Porsche plans to turn its its best-selling U.S. vehicle, the Macan SUV, into an electric vehicle following the introduction of its first EVs, the Taycan and its crossover cousin, the Cross Tourismo.
Production of the next-generation all-electric Porsche Macan will begin early in the next decade, the company announced Tuesday. It will be produced in Leipzig, Germany, the same factory where the current gas-powered Macan is manufactured.
The Taycan, the company’s first all-electric vehicle, will launch at the end of 2019. The Taycan Cross Turismo will follow shortly afterwards.
Porsche says it decided to turn the next-generation Macan into an electric vehicle because it creates the “opportunity to produce fully electric vehicles on the existing production line.”
It’s also a bet on U.S. drivers. The Macan compact crossover was Porsche’s best-selling vehicle in the U.S. The company delivered more than 23,500 Macan SUVs in 2018, up 9.7 percent from the previous year.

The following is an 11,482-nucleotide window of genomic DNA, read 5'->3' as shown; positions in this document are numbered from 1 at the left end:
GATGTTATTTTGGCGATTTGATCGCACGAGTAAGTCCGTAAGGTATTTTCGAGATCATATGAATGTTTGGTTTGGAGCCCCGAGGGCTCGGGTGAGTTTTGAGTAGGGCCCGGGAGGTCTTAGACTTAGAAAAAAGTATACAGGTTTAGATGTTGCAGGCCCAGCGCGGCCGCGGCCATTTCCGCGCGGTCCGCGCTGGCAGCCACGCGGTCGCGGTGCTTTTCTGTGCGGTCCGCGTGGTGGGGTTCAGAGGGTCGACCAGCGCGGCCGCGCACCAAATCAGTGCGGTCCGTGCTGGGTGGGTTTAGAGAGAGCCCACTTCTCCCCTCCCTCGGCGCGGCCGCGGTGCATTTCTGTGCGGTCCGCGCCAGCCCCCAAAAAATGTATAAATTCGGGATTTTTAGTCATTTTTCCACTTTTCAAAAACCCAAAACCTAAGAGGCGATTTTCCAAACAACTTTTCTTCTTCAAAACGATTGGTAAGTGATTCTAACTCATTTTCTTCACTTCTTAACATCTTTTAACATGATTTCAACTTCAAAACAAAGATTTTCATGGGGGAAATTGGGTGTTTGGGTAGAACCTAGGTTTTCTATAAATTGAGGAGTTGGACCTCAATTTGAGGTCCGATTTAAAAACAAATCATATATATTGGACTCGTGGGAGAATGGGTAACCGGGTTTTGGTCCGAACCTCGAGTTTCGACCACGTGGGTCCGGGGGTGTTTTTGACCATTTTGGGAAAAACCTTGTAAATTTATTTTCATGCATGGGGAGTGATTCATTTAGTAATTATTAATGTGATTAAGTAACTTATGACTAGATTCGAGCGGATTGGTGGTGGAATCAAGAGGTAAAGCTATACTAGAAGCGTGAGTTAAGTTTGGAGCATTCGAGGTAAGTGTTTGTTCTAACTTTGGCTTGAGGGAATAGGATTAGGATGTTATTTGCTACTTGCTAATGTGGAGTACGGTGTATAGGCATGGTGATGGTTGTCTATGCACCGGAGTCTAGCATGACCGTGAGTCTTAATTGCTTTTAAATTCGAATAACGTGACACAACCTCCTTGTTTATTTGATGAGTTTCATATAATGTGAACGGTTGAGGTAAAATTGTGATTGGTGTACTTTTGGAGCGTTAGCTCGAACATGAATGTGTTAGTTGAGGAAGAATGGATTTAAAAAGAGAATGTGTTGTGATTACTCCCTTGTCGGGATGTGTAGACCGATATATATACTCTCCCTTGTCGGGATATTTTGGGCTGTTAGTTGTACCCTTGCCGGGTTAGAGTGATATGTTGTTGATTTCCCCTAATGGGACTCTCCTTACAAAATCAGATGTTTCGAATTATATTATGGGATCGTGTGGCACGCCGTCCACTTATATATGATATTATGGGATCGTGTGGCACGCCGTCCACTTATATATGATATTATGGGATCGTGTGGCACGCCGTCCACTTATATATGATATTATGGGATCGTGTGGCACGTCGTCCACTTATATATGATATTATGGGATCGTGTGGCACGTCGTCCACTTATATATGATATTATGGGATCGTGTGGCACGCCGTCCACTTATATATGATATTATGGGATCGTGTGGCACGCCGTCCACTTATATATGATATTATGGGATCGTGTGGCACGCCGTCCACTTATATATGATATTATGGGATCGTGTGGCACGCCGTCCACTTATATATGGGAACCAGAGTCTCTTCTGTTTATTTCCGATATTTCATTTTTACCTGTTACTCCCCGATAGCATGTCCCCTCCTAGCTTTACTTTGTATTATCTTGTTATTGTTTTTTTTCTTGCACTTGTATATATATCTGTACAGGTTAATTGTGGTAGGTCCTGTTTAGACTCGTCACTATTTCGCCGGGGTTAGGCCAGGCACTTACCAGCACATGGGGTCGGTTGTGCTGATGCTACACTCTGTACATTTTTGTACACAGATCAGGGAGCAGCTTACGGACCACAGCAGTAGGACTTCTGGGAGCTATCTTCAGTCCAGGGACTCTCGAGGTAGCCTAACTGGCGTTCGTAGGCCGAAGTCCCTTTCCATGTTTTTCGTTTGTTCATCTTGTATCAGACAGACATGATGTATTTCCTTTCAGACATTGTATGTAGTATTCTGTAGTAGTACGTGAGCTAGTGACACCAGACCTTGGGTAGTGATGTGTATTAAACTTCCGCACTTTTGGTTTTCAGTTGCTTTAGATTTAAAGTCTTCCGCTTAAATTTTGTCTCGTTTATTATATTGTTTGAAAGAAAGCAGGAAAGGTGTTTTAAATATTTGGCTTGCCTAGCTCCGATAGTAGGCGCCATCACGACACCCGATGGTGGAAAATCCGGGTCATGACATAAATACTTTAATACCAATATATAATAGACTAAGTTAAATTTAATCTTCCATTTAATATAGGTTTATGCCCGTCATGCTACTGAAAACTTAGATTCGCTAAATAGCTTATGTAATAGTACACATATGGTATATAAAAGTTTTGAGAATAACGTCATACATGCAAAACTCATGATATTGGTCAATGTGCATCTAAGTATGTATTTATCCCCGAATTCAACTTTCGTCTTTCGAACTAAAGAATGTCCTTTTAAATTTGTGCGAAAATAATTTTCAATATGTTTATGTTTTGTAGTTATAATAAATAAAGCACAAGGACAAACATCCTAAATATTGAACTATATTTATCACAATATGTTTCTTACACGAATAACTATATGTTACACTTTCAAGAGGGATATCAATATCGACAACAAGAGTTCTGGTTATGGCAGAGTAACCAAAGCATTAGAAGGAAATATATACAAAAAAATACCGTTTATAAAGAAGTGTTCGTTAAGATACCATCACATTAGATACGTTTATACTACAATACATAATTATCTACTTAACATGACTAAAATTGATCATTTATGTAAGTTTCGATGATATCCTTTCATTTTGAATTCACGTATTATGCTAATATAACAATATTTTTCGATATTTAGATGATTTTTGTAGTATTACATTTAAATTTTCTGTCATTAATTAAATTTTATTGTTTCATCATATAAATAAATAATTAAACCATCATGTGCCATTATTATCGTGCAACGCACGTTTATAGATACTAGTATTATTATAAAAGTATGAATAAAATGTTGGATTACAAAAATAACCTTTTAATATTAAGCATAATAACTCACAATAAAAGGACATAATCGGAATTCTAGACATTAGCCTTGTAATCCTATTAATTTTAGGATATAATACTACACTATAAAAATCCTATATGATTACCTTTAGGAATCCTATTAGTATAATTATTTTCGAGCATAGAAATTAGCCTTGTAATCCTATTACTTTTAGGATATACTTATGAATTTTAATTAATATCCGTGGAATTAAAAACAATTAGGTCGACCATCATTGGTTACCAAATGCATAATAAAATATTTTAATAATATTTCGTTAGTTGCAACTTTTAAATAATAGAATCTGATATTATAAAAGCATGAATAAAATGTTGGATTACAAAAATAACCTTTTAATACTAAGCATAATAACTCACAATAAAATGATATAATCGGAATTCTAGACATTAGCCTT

The Macan compact SUV will also feature 800-volt architecture, just like the Taycan. This will allow the vehicle to take a 350 kW charge, which translates to about 60 miles of range in just four minutes on certain fast chargers.
The model will be based on the PPE architecture (Premium Platform Electric) developed in collaboration with Audi AG, according to Porsche.
“Electromobility and Porsche go together perfectly; not just because they share a high-efficiency approach, but especially because of their sporty character,” Porsche AG Board Chairman Oliver Blume said in a statement.
Blume added that the company plans to investment more than 6 billion euros, or more than $6.8 billion, by 2022 into “electric mobility.” By 2025, 50 percent of all new Porsche vehicles could have an electric drive system, Blume said.
Porsche isn’t backing away from gas-powered vehicles altogether. At least in the short term.
Over the next decade, the company “will focus on a drive mix consisting of even further optimized petrol engines, plug-in hybrid models, and purely electrically operated sports cars,” Blume said. “Our aim is to take a pioneering role in technology, and for this reason we will continue to consistently align the company with the mobility of the future.”